Harwell Harris: Lessons Learned from a Quiet Architect

Consider the arc and nature of Harwell Hamilton Harris’s career:

Born in 1903, he apprenticed with modernist Richard Neutra in 1928. By 1932, he’d left that firm and built a home for himself and his wife on a lush California hillside. At 600 square feet, it was tiny – a single room communing on three sides with a ravine covered in ferns and live oaks. A miniscule kitchen sat off to the side. Rush mats lay on the floor and redwood beams supported the ceiling.

He called it the Fellowship Park House. It was built of simple means, from salvaged materials for less than a thousand dollars. It was also eloquent and unforgettable.

“It was a shanty on a hillside, but it was the most beautiful shanty I’ve ever seen,” said architect Frank Harmon, who’ll be lecturing on Harris’s legacy on February 15 at North Carolina State University’s College of Design in Raleigh.

By the early ‘40s, he’d designed and built the Havens House in Berkeley, Calif. It was, he told readers of House Beautiful: “…an extension of the sky, the water, the hills…a sky house, more than an earth house.” Man Ray would photograph it, and the AIA would name it one of the two best buildings in the nation – alongside the hallowed Frank Lloyd Wright-designed Fallingwater.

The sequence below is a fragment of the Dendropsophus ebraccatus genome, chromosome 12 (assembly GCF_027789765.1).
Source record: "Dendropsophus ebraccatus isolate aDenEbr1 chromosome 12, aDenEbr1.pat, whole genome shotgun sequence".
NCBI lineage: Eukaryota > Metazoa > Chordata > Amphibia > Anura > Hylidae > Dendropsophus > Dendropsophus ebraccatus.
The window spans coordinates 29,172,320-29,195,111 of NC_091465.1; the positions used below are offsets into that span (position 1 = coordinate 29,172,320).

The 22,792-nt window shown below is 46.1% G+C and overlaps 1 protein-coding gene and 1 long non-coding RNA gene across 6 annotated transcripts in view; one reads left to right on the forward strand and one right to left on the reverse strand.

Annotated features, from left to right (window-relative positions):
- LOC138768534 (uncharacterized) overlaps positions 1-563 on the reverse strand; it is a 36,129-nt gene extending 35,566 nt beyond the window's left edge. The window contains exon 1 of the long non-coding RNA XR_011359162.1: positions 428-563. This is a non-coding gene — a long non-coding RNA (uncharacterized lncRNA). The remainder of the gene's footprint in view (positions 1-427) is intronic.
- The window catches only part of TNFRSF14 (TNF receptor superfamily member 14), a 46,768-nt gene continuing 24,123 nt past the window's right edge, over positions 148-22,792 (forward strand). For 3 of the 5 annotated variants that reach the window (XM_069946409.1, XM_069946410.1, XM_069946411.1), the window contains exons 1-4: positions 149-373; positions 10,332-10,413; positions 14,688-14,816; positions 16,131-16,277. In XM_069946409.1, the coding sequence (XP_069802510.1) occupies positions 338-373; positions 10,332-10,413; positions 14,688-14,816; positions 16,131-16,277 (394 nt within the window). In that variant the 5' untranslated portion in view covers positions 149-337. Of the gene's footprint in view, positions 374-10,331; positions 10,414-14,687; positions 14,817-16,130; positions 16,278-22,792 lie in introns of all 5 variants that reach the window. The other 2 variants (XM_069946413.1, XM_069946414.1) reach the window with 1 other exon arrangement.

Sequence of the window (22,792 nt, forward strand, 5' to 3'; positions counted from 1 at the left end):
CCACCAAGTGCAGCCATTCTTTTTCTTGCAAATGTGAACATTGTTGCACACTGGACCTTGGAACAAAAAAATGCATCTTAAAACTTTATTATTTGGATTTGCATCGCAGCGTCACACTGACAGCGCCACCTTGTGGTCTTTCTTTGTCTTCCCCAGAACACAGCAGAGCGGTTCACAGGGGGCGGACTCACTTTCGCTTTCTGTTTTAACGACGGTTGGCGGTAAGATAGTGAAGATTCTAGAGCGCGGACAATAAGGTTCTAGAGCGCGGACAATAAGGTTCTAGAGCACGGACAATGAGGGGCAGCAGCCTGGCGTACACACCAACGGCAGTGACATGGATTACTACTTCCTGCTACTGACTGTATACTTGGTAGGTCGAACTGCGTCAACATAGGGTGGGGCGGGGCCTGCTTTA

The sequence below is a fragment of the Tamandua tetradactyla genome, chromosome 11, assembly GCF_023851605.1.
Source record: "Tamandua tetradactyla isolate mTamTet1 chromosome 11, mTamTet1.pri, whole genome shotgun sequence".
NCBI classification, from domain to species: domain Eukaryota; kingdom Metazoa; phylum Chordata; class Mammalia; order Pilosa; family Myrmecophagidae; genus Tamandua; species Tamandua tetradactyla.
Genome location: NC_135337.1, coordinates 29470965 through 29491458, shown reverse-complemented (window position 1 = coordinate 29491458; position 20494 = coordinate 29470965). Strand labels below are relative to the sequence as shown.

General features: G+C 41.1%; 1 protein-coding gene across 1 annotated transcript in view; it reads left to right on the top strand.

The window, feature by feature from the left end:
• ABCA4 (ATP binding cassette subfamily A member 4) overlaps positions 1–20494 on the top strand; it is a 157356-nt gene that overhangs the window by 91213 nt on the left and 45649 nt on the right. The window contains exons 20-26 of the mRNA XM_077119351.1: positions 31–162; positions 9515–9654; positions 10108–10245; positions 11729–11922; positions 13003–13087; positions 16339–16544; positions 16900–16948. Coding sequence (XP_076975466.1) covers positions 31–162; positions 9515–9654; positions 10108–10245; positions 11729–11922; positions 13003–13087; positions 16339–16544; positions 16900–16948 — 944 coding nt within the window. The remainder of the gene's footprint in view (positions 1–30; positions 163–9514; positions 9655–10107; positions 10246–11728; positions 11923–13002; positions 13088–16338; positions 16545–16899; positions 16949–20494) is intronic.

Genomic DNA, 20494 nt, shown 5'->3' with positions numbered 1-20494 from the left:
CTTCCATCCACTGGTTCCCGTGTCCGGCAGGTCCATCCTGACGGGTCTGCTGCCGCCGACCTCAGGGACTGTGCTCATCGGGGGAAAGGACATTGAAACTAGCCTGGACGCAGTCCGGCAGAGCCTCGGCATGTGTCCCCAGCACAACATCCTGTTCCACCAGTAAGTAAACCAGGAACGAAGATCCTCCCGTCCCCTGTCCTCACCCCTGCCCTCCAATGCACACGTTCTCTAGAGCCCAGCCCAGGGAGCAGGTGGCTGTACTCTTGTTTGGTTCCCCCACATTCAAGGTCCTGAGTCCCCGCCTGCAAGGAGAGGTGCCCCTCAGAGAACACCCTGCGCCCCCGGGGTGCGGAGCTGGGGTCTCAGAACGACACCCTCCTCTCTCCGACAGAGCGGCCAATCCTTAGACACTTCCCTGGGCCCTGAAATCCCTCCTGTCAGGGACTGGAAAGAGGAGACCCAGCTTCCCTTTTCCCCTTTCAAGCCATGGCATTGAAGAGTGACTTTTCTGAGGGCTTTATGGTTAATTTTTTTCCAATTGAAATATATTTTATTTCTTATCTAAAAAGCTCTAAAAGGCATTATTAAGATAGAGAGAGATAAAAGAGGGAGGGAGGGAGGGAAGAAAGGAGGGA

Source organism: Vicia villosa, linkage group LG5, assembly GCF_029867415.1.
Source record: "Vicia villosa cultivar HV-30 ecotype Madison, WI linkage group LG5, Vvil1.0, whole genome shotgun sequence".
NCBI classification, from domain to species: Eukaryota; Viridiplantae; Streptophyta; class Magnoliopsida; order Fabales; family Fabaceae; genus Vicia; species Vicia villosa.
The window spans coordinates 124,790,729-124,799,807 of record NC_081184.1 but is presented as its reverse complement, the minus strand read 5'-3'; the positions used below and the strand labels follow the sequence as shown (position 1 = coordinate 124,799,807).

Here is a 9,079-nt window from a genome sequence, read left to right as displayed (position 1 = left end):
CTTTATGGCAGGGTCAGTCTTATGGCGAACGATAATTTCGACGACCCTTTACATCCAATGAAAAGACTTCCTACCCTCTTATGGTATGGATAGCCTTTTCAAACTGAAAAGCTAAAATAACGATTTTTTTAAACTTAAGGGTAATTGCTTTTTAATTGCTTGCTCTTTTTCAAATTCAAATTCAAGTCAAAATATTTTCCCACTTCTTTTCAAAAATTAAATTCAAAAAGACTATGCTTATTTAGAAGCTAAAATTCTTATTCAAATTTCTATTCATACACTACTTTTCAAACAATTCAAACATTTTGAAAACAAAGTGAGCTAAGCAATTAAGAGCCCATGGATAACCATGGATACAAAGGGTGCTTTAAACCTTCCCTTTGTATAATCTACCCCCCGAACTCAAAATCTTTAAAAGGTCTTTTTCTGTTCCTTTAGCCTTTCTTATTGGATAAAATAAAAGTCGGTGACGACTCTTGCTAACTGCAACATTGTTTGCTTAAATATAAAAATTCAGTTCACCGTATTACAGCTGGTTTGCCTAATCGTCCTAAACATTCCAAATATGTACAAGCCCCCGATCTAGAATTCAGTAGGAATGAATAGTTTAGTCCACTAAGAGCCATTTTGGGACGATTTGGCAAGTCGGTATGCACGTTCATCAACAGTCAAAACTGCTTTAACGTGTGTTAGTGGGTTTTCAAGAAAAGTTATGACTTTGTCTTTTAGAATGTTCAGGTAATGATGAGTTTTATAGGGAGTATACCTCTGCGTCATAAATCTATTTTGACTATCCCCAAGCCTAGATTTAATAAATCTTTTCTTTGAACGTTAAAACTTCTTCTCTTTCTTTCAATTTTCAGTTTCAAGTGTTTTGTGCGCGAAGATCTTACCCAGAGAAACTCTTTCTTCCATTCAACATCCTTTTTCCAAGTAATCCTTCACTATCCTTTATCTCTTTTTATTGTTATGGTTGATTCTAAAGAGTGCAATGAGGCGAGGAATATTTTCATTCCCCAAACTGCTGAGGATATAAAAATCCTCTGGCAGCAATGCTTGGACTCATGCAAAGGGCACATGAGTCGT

From 1952 to 1955 Harris served as dean of the School of Architecture at the University of Texas, recruiting a posse of modernists known as The Texas Rangers. “They were the most influential educators in the nation,” Harmon said. “They were people like Colin Rowe, who went on to teach and write at Cornell, and John Hejduk, later dean at Cooper Union.”

In 1958, he renovated the 1908 National Farmer’s Bank of Owatonna, Minn., the first of Louis Sullivan’s “jewel boxes.” It had been remodeled poorly in 1940, and Harris restored it to its original grandeur.

In 1962 he moved to Raleigh, established a practice and began teaching at N.C. State’s School of Design. He’d retire from State in 1973 but continued to practice. In the eight years before he died in 1990, he, Harmon, and their wives became close friends. The architects traveled together to Texas to look at and discuss his buildings there.

“In person, he was quiet and modest. He said that the architect’s ego needs to be carefully nourished, but not evident,” Harmon said. “He believed that architecture, like delight, is ephemeral, and that ideas often outlast buildings.”

That’s unusual talk from a man whose fame was widespread for 50 years, and who was once acclaimed by both Wright and Alvar Aalto as an American genius.

Harmon will deliver the Harwell Hamilton Harris Lecture on February 15 at 7 p.m. in the Burns Auditorium of Kamphoefner Hall at North Carolina State University’s College of Design in Raleigh. The annual lecture is endowed by the Harris estate, for which Harmon served as executor. The lecture is free and open to the public. For more information, call 919.515.8350.

For more, go here.